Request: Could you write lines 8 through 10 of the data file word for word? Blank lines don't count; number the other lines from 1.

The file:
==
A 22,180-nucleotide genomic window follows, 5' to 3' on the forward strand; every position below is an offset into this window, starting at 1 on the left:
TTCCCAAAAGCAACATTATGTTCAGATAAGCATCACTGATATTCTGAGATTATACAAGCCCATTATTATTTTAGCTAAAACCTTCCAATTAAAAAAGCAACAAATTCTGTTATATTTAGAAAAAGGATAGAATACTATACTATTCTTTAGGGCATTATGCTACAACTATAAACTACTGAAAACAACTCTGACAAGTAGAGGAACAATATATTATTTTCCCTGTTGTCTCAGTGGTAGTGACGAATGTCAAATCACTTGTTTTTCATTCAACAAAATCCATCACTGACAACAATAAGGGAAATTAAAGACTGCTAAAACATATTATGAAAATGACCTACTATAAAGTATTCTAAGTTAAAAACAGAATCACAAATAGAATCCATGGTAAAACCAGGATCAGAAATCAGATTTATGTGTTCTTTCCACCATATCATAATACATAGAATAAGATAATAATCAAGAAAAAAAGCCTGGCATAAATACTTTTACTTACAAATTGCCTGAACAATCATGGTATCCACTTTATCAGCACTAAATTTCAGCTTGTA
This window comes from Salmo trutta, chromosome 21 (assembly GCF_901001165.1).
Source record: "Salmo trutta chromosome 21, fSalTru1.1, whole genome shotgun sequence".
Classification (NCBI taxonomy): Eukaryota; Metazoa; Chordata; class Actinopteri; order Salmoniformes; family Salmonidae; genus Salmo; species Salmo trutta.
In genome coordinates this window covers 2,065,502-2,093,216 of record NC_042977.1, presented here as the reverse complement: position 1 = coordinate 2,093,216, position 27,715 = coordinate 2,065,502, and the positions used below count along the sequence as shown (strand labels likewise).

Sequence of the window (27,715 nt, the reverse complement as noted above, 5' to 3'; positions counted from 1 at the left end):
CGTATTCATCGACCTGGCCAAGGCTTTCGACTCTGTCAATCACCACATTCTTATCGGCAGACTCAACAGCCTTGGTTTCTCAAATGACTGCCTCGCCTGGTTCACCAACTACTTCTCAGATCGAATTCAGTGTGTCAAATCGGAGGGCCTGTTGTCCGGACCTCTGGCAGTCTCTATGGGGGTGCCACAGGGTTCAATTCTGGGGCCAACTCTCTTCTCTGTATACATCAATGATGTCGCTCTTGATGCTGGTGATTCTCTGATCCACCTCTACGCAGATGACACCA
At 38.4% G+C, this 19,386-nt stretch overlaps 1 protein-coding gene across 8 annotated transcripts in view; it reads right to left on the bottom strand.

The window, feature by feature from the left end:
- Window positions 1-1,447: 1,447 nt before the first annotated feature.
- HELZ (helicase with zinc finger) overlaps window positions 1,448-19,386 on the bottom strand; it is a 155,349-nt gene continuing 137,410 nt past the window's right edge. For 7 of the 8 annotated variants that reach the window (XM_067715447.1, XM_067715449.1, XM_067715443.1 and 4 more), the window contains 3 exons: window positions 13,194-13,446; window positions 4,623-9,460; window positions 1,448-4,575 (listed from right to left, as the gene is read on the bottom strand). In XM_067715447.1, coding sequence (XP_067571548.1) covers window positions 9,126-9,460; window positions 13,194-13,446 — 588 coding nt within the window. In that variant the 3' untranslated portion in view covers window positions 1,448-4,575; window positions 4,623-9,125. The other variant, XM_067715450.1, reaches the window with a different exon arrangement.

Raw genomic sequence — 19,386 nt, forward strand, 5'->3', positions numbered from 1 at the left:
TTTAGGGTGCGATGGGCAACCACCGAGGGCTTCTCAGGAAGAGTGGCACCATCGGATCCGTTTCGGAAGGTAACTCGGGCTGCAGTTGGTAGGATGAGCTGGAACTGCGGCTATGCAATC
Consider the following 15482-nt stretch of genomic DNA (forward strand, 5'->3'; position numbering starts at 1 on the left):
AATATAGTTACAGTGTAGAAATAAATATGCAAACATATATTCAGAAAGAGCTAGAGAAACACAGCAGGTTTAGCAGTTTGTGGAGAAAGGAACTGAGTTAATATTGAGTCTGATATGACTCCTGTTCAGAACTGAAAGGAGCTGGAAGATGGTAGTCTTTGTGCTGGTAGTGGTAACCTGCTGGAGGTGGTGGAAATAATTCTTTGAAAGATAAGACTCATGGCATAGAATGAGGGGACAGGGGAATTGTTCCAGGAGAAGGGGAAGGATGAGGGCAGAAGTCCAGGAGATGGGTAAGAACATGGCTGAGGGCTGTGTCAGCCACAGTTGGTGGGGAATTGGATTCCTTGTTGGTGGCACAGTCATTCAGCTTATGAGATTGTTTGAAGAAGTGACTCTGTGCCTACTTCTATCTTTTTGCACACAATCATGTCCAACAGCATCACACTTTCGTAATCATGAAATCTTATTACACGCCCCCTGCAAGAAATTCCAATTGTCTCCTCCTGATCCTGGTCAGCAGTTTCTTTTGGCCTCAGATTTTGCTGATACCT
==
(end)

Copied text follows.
CGTATTCATCGACCTGGCCAAGGCTTTCGACTCTGTCAATCACCACATTCTTATCGGCAGACTCAACAGCCTTGGTTTCTCAAATGACTGCCTCGCCTGGTTCACCAACTACTTCTCAGATCGAATTCAGTGTGTCAAATCGGAGGGCCTGTTGTCCGGACCTCTGGCAGTCTCTATGGGGGTGCCACAGGGTTCAATTCTGGGGCCAACTCTCTTCTCTGTATACATCAATGATGTCGCTCTTGATGCTGGTGATTCTCTGATCCACCTCTACGCAGATGACACCA
At 38.4% G+C, this 19,386-nt stretch overlaps 1 protein-coding gene across 8 annotated transcripts in view; it reads right to left on the bottom strand.

The window, feature by feature from the left end: